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  • Writer's picturePastor John L. Weeks

Intentionally Evangelistic

...that's what King Jesus was...and is.


Can you imagine being evangelized by the Evangel of evangels? That's

exactly what happened to an unnamed lady who sought to fill life's void

with human relationships. Having requested a draught from the community

well - the woman was taken aback by the King's forwardness - "how is it

that YOU, being a JEW, ask a drink from ME, a SAMARITAN WOMAN"? Emphasis on

the capitalized words explain her shock. Religious first century JEWS

discriminated against the Samaritans. Her description of "ME" identifies

further strikes. Yep, she was a SAMARITAN alright. But she was also a

WOMAN! Ritualistic pious first century Jewish males just didn't engage in

informal discourse with the opposite sex, especially Samaritans.


But King Jesus was no ordinary ritualistic pious male.


"If you knew the gift of God, and who it is who says to you, 'Give Me a

drink', you would have asked Him, and He would have given you living

water", He cleverly deflected the cultural prejudice of first century

Palestine. Instead, He positively enticed her with life-transforming

possibilities - "the gift of God" and "living water" while simultaneously

raising personal intrigue with the Man with whom she was speaking - "If you

knew...Who it is who says to you, 'give Me a drink', you would have asked

Him...". She was not speaking with just any ordinary person. No,

unbeknownst to her, she was engaged in a conversation with the Creator of

all...her Creator. Can any of us imagine personally discoursing with the

Creator of the universe?


Yes, the omniscient King went out of His way to speak with this lady for,

"He needed to go through Samaria". But why?...


...because He was needed. She needed Him. In fact, all the Samaritans of

her town needed Him.


Like all of us, she had been seeking to satisfy her heart's thirst with

something. For her, it was someone or more like, someones. The

all-knowing One revealed to this unnamed lady that she had had five

husbands and the one with whom she was cohabitating was not her husband.

None of the men of her life satisfied the deepest yearnings of her heart.


She went through them like the water she'd daily fetch at the local well.

Ho-hum, mundane, discontent, labor intensive, best describe both her

external and internal worlds as she repeatedly frequented the well only to

be* temporarily* satisfied of her thirst. Lyricist Clara Williams perfectly

captures the Samaritan women's sentiment in her 1857 hymn, "Satisfied"...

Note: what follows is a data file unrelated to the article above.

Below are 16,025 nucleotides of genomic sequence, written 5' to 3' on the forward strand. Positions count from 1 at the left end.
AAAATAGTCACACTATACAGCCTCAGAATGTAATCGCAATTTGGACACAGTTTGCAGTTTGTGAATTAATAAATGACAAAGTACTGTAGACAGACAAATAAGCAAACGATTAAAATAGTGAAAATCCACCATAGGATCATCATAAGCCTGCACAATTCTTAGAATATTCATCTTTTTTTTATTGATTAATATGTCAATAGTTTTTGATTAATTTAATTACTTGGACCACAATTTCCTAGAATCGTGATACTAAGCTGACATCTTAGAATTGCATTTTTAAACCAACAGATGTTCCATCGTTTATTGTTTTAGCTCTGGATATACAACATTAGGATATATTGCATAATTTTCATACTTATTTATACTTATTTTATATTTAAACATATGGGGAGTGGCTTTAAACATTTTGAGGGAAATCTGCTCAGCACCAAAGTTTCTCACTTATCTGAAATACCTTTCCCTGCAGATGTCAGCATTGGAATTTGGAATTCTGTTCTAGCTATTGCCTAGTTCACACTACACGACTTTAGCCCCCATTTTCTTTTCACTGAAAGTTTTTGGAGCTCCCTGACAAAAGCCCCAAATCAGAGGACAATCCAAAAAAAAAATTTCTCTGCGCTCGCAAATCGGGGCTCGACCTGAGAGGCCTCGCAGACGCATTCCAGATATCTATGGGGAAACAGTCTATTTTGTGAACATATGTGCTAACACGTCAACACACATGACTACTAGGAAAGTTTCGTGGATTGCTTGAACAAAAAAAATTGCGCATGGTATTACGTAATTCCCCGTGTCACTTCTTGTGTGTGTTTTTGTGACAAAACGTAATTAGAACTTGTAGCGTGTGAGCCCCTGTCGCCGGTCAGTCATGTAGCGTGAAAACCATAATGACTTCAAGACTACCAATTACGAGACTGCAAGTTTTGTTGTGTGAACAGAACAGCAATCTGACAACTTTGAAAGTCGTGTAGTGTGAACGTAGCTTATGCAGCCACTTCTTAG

"All my life long I had panted

For a draught from some cool spring,

That I hoped would quench the burning

Of the thirst I felt within."


Intentionally evengelistic, the King offered her thirsty soul, permanent

satisfaction...


..."whoever drinks of this water will thirst again, but whoever drinks of

the water that I shall give him will never thirst. But the water that I

shall give him will become in him a fountain of water springing up into

everlasting life."


Yeah buddy, that's the water she longed for! - "The woman said to Him,

'Sir, give me this water, that I may not thirst, nor come here to draw'".

Intentionally evagelistic, that's what the King was and still is today. He

pursues each of us to enjoy an intimate, satisfying relationship with Him

knowing that only He can fulfill the deepings longings of our broken

hearts. After further discourse with her Creator, the Samaritan woman

would recognize the identity of He who spoke with her and turn evangelistic

herself- "the woman then left her waterpot, went her way into the city, and

said to the men, 'come, see a Man who told me all things that I ever did.

Could this be the Messiah?'" She would exclaim, in the words of Ms.

William's hymn...


"Well of water, ever springing

Bread of life, so rich and free,

untold wealth that never faileth,

My Redeemer is to me!


Hallelujah! I have found Him

Whom my soul so long has craved!

Jesus satisfies my longings;

Through His life I now am saved."


And, as result of this woman's conversion, the entire town was turned

upside down, "and many of the Samaritans of that city believed in Him

because of the word of the woman who testified, 'He told me all that I ever

did'".


So what about us? Are we intentionally evangelistic? Truth is, many of us

have no good-news to tell. Perhaps we've never drank from the King's well

and continue to thirst. The King invites us to enjoy His "fountain of

water springing up into everlasting life". Are we willing to drink from His

well?


As for the permanently satisfied among us, like the Samaritan woman, what

an absolute privilege to jubilantly share the very message that has

permanently quenched our thirst with those around us who continually, "pant

for a draught from some cool spring".


"Whoever drinks of this water will thirst again, but whoever drinks of the

water that I shall give him will never thirst. But the water that I shall

give him will become in him a fountain of water springing up into

everlasting life." - King Jesus



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